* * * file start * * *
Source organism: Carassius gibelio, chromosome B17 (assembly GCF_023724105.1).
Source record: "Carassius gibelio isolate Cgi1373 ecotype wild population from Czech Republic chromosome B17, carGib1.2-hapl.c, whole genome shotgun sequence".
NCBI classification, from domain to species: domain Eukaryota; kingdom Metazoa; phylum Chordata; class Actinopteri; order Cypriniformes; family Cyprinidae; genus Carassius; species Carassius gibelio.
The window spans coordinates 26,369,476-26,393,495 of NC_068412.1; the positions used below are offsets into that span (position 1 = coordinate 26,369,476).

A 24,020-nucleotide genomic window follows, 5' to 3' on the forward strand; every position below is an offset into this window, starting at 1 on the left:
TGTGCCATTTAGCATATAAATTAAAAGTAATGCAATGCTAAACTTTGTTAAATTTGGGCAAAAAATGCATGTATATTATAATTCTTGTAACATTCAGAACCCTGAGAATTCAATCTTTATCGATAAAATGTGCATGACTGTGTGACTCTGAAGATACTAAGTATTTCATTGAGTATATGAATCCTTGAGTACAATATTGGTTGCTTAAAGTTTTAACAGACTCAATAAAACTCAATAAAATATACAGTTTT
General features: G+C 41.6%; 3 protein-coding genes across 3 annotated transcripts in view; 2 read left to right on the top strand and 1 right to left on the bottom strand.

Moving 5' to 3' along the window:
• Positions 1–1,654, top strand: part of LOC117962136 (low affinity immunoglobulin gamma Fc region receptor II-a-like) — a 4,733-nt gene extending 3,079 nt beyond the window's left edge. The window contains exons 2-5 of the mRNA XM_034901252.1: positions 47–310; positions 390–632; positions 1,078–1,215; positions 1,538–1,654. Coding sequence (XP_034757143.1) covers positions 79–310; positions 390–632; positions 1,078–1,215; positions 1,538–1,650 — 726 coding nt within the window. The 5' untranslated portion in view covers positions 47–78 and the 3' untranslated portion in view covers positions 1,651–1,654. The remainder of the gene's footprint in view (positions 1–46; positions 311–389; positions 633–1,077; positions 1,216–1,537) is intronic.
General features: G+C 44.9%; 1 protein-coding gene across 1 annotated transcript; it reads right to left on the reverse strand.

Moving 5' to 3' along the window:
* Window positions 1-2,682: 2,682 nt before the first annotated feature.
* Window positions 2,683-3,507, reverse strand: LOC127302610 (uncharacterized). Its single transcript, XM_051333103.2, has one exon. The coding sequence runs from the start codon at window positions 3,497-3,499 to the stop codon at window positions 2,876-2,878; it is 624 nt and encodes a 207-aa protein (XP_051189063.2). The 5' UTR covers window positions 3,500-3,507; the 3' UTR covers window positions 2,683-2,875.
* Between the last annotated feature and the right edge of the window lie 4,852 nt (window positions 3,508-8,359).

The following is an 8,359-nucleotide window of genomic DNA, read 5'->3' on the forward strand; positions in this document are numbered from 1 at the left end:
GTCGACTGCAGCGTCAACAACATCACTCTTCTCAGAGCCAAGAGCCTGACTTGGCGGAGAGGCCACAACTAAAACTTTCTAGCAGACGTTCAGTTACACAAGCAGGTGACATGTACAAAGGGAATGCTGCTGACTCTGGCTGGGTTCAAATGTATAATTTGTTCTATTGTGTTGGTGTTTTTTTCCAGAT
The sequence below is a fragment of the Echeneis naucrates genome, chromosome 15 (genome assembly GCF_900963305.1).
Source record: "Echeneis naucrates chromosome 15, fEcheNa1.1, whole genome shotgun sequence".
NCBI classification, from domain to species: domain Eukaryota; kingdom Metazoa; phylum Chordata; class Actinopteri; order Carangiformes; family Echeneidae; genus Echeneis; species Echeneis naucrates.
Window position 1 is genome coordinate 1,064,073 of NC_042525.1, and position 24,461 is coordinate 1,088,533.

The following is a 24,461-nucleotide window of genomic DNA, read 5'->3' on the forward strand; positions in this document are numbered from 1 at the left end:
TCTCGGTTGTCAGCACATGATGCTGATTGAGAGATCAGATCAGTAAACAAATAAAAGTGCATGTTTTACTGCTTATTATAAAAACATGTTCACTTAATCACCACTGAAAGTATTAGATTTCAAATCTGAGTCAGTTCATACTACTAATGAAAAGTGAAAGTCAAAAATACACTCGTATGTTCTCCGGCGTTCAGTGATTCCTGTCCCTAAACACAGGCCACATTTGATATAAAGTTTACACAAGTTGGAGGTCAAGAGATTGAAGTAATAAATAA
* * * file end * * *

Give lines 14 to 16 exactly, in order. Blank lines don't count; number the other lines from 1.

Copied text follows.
* Between the last annotated feature and the right edge of the window lie 4,852 nt (window positions 3,508-8,359).

The following is an 8,359-nucleotide window of genomic DNA, read 5'->3' on the forward strand; positions in this document are numbered from 1 at the left end:
GTCGACTGCAGCGTCAACAACATCACTCTTCTCAGAGCCAAGAGCCTGACTTGGCGGAGAGGCCACAACTAAAACTTTCTAGCAGACGTTCAGTTACACAAGCAGGTGACATGTACAAAGGGAATGCTGCTGACTCTGGCTGGGTTCAAATGTATAATTTGTTCTATTGTGTTGGTGTTTTTTTCCAGAT